By mid-1996, millions of people were accessing the Web, thousands of companies were serving it, Internet service providers (ISPs) were popping up and connecting people and it all took off rapidly from there. In 2009, at the Global Internet Governance Forum in Sharm El Sheikh, Egypt, Berners-Lee announced the founding of the nonprofit World Wide Web Foundation, created to foster digital equality and advance the Web as a public good. As he stood at the podium to tell of this new initiative he made it official by tweeting the news on Twitter to the general public who were not able to be on hand at the event.
He said in a 1995 speech at MIT, “I had – and still have – a dream that the Web could be less of a television channel and more of an interactive sea of shared knowledge. I imagine it immersing us as a warm, friendly environment made of the things we and our friends have seen, heard, believe or have figured out. I would like it to bring our friends and colleagues closer, in that by working on this knowledge together we can come to better understandings … The dream is that if everybody works from day to day using the Web as their notebook, mailer and calendar … then the scaling problems of teams and organizations could somehow be solved.”
Berners-Lee has become the most popular and best-known advocate for free, open and fair sharing of information and communication. As the decades since his original innovation have passed, the Web and the underlying infrastructure that carries it – the Internet – have grown by magnitudes in complexity and importance. As this expansion has rapidly transpired, the challenges and opportunities the Web and Internet offer have been magnified. Berners-Lee regularly speaks and writes on important topics such as Long Live the Web: A Call for Continued Open Standards and Neutrality (2010) and The Web is Under Threat; Join Us and Fight for It (2018). At the bottom of this page you will find links to several important talks by Berners-Lee on video.
In 2018, most of the nearly 4 billion people who live digital lives, communicating and staying informed see the World Wide Web as the essence of the Internet
Sir Tim Berners-Lee has been recognized many dozens of times globally for being a visionary humanist innovator. Among the many honors: In 1999 Time magazine named Berners-Lee one of the “100 Greatest Minds of the Century.” In 2000 he was presented with the Electronic Frontier Foundation’s Pioneer Award. In 2004 he was knighted by Queen Elizabeth and named a Knight Commander, Order of the British Empire. In 2013 Berners-Lee – along with Vinton Cerf, Robert Kahn, Louis Pouzin and Marc Andreesen – was awarded the Queen Elizabeth Prize for Engineering for “ground-breaking innovation in engineering that has been of global benefit to humanity.” In 2017 he was awarded the ACM A.M. Turing Prize for inventing the World Wide Web, the first Web browser, and the fundamental protocols and algorithms allowing the Web to scale. (The Turing Prize, called the “Nobel Prize of Computing” is considered one of the most prestigious awards in computer science.)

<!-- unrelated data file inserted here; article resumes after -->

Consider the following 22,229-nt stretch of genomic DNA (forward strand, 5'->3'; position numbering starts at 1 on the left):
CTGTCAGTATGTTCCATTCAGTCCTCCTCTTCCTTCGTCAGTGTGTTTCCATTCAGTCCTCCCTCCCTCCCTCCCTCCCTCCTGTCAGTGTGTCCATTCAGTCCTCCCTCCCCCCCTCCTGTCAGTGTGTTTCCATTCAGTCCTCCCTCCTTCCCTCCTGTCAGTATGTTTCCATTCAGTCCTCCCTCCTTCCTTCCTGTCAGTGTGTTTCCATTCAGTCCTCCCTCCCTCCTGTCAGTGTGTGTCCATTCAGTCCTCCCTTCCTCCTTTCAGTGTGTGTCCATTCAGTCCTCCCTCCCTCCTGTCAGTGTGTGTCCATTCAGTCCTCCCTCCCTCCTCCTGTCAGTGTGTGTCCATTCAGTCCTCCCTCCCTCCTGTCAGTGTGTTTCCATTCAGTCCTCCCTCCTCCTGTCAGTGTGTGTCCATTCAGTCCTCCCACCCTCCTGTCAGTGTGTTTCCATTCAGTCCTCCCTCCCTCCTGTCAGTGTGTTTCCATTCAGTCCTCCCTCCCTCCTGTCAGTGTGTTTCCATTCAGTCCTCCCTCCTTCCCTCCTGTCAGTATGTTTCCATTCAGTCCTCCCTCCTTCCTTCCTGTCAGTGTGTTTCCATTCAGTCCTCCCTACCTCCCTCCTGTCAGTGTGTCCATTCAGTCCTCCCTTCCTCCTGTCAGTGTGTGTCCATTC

The Areté Medallion: Sir Timothy John Berners-Lee
- Since 1989 Sir Timothy John Berners-Lee has worked tirelessly to develop and positively evolve the World Wide Web – a system linking everyone to nearly everything, revolutionizing nearly everything.
- He envisioned founded, directs and continues to help shape the World Wide Web Consortium and the Web Foundation – vital human organizations that keep driving the evolution of his innovation to be positive, global and open to all.
- He sets the example of an ethical technologist whose primary goal is global good and he stands up for human rights as he stands out as a charismatic, enthusiastic, creative, inspirational and tireless public intellectual who is giving his all to encouraging the world’s billions of people to work together to find and take advantage of all of the best approaches we can to make the best future possible for all of humanity.
* Photos of Berners-Lee shown on this page were taken at public events in 2009 and 2010 by Elon University photographers. No use of these photographs is permitted without prior written permission.
About Imagining the Internet
The mission of Elon University’s Imagining the Internet Center is to explore and provide insights into emerging network innovations, global development, dynamics, diffusion and governance. Its research holds a mirror to humanity’s use of communications technologies, informs policy development, exposes potential futures and provides a historic record. It works to illuminate issues in order to serve the greater good, making its work public, free and open.
The center is a network of Elon University faculty, students, staff, alumni, advisers and friends working to identify, explore and engage with the challenges and opportunities of evolving communications forms and issues. They investigate the tangible and potential pros and cons of new-media channels through active research.
Among the spectrum of issues addressed are power, politics, privacy, property, augmented and virtual reality, control and the rapid changes spurred by accelerating technology. It exposes future possibilities while simultaneously providing a peek back at the past.